12 Tips on Increasing Cloud Security for Your Business

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12 Tips on Increasing Cloud Security for Your Business

Did you know that most businesses struggle with cybersecurity risks? If you want to learn how to prevent cybersecurity problems, we can help.

In this guide, we’ll go over tips on increasing cloud security.

Want to learn more? Keep reading.

1. Use Automated Solutions to Detect Intruders

You should complete real-time monitoring of user activities so that you can figure out irregularities. These irregularities end up deviating from typical usage patterns.

The abnormal activities will reveal a breach in your system. If you notice the breach, you can stop hackers. You’ll also be able to fix security problems.

2. Do You Have an Offboarding Process?

When team members leave your company, they shouldn’t be able to access the cloud storage. Old employees shouldn’t be able to access data, customer information, and intellectual properties.

Every employee tends to have access to different platforms and applications. Make sure you have a process for departing employees.

You could always outsource this task to someone else if you don’t have the time.

3. Your Cloud Provider Needs to Do a Few Things

Work with a cloud security provider who shows their compliance and governance practices. When it comes to computing and data, you want to make sure you get verification of compliance.

You can check the Federal Risk and Authorization Management Program. They will judge the effectiveness of different cloud computing products and services.

4. What Are Your Provider’s Terms and Conditions?

If you plan to host data on the cloud, you will face different issues than storing data on-site.

Some providers have the right to search through your content and analyze your usage. Some providers will need to access business information when providing tech support.

Data exposure isn’t harmful in most instances, yet it could turn into a problem at times. If some consumer information gets made available, you could be dealing with a legal issue.

5. Security on an Ongoing Basis

A lot of people change their passwords often. A smart business owner will try to do the same. If your provider gives you a compliance strategy for self-audits, still do routine assessments.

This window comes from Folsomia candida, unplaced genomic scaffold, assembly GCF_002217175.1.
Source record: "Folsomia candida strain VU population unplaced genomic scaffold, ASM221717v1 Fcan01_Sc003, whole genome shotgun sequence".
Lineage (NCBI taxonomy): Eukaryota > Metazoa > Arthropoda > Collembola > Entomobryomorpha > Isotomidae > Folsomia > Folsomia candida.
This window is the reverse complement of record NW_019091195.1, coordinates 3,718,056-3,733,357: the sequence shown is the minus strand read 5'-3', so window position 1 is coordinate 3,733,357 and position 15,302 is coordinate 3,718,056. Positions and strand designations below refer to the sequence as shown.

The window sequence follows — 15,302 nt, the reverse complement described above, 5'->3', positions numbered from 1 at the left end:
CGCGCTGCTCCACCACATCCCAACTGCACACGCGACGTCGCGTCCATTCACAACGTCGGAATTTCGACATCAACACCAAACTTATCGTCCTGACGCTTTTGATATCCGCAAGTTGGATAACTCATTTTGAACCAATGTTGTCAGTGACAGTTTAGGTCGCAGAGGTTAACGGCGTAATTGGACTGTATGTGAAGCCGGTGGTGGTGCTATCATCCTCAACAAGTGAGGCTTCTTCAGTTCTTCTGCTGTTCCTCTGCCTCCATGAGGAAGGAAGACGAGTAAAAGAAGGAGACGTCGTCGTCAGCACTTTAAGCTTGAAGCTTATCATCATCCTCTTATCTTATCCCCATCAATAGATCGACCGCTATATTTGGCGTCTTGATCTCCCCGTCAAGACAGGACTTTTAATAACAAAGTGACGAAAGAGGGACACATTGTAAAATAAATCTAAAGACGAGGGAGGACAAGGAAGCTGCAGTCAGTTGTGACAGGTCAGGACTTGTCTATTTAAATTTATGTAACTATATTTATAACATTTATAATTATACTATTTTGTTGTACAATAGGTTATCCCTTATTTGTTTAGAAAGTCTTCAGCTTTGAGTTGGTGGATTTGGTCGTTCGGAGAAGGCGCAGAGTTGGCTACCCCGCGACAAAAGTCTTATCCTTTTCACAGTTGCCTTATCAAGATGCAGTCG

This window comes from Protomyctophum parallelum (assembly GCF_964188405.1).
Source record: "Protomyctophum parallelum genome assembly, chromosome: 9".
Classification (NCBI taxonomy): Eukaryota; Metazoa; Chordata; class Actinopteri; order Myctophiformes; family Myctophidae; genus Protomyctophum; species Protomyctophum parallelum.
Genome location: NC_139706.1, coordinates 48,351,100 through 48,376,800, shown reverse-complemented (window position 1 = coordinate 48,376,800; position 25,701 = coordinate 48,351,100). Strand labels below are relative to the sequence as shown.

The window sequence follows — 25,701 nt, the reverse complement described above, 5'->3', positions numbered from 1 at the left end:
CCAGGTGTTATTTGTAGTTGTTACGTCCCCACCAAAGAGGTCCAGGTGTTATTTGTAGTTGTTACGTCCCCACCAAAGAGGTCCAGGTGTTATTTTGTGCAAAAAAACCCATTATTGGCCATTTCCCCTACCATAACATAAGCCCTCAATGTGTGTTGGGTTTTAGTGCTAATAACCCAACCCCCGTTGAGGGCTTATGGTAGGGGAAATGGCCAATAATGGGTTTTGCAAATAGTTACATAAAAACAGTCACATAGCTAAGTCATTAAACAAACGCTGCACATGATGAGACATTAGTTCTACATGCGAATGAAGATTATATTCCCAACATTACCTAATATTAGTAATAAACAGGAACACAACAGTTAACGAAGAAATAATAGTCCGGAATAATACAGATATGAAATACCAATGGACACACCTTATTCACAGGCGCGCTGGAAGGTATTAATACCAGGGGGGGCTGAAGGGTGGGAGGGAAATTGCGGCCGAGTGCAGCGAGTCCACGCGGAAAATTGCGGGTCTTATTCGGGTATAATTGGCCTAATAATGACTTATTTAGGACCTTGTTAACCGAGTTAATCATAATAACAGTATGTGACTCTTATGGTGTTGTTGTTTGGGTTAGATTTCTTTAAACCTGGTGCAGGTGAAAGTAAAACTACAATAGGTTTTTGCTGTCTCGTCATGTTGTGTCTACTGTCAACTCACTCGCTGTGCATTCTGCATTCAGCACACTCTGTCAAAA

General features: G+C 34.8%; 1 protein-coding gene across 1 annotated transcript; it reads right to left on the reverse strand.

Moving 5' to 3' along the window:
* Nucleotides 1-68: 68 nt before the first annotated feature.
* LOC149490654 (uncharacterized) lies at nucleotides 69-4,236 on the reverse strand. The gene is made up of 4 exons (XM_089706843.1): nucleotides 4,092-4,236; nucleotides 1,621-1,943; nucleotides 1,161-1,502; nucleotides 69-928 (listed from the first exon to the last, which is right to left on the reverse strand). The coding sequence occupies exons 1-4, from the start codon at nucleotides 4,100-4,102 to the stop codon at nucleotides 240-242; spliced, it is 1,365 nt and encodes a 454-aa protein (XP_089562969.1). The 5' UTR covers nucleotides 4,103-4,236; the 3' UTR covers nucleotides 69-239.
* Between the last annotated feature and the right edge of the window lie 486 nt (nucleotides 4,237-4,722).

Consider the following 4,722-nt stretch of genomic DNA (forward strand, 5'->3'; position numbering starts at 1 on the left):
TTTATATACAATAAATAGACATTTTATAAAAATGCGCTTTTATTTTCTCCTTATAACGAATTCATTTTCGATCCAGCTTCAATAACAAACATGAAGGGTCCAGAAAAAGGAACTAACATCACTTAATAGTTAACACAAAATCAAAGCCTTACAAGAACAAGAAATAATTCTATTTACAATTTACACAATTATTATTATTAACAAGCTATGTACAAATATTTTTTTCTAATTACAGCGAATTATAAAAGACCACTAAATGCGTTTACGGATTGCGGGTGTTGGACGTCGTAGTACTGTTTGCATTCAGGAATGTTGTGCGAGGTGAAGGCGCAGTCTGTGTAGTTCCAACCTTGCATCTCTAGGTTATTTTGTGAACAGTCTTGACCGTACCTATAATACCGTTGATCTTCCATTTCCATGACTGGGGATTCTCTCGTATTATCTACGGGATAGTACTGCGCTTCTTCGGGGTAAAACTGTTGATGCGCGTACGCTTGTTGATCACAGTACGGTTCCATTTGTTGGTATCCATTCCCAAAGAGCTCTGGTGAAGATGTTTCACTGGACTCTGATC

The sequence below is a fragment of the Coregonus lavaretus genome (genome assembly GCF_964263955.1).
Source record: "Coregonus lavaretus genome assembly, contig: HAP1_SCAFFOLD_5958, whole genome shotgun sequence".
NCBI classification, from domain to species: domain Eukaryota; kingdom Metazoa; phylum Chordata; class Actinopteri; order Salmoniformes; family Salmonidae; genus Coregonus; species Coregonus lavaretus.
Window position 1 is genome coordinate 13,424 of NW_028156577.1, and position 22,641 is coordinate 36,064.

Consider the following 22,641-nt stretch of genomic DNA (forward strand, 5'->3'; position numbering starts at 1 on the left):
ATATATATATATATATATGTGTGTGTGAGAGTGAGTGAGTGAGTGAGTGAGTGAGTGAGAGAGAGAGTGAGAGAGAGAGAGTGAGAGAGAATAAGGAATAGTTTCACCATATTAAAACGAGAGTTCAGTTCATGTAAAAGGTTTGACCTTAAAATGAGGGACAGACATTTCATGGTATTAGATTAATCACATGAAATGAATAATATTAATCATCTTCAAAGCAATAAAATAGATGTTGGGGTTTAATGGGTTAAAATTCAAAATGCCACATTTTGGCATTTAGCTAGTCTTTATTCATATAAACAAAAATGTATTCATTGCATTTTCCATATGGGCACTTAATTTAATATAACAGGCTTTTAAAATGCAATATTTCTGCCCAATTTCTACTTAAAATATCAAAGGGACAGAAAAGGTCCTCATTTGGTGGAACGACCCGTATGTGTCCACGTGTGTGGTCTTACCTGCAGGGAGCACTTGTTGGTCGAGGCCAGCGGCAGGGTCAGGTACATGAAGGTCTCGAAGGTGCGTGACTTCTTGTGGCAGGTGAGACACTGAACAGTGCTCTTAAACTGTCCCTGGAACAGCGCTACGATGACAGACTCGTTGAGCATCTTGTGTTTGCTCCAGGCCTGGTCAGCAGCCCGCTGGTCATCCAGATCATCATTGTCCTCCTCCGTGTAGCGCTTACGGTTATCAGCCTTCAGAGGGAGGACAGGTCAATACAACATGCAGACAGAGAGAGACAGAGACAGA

6. What Are the Security Measures in Your Industry?

Cloud providers will detail established standards. Direct the provider toward information about specific security procedures in your industry.

Some manufacturers of medical equipment might take extra measures to protect the data.

7. You Should Encrypt Your Data

Your business will still work with data in the cloud and could get accessed by people.

To prevent sensitive information from getting accessed by the wrong people, encrypt your data. This way, you can avoid any harmful attacks.

Encrypt your data and restrict access. You can use encryption tools in the cloud environment. You could also outsource security to a third party.

8. What’s Your Recovery and Data Backup Plan?

Some hackers will want to destroy or corrupt your data if they don’t access the sensitive information; it’s still bad if they can make it unusable.

To make sure this doesn’t happen, you should have a strategy in place for potential breaches. Your cloud provider might have some backups. Consider completing some manual backups as well.

9. Teach Employees About Cybersecurity

Some businesses will forget how to improve security from the employee’s perspective.

Hackers will always look for vulnerabilities. Security breaches can unintentionally occur from employees. Employees might end up accessing the cloud on an unsecured network.

Make sure you train your team about the cloud environment. Highlight the importance of logging in from a secure network now that people work from home.

10. How Does the Cloud Perform?

You’ll also want to track how your cloud environment performs and if it’s optimal or not. Learn more about app cloud optimization.

You can monitor the security, speed, and performance of your cloud infrastructure. Pay attention to access logs and user activity. You will gain insight into what users will try to access.

11. Use Multi-Factor Authentication

A password and username combination isn’t strong enough to protect accounts. Hackers use stolen credentials to access online applications and business data.

The hacker will log into the cloud-based applications and services you use each day.

You can protect cloud users with multi-factor authentication. Ensure only authorized personnel will log in to the cloud apps to access data off or on-premise.

12. Try to Manage User Access

Employees won’t need to access applications or files in your cloud infrastructure.

You should make sure you set up levels of authorization. This way, employees will only view or change data or applications critical to their job.

Make sure you assign access control. Prevent a worker from editing information they don’t have the authorization to access. You’ll also protect your data from hackers who get employee’s credentials.

Regulatory compliance standards will require these security measures. If the employee accesses everything, the hacker can by stealing the login information.

If you can’t manage user visibility, consider hiring a reputable IT consultant. They can help you set this up. Look at working with a cloud IT service that will take over the burden of managing user access.

Use These Tips on Increasing Cloud Security Today

We hope this guide on increasing cloud security was helpful. Make sure you spend time teaching your employees about cybersecurity.

Consider using a multi-factor authentication system. If you can’t manage user visibility, bring in an IT consultant to help you.

Are you looking for more helpful business tips? You can check out our wide variety of resources on the blog.

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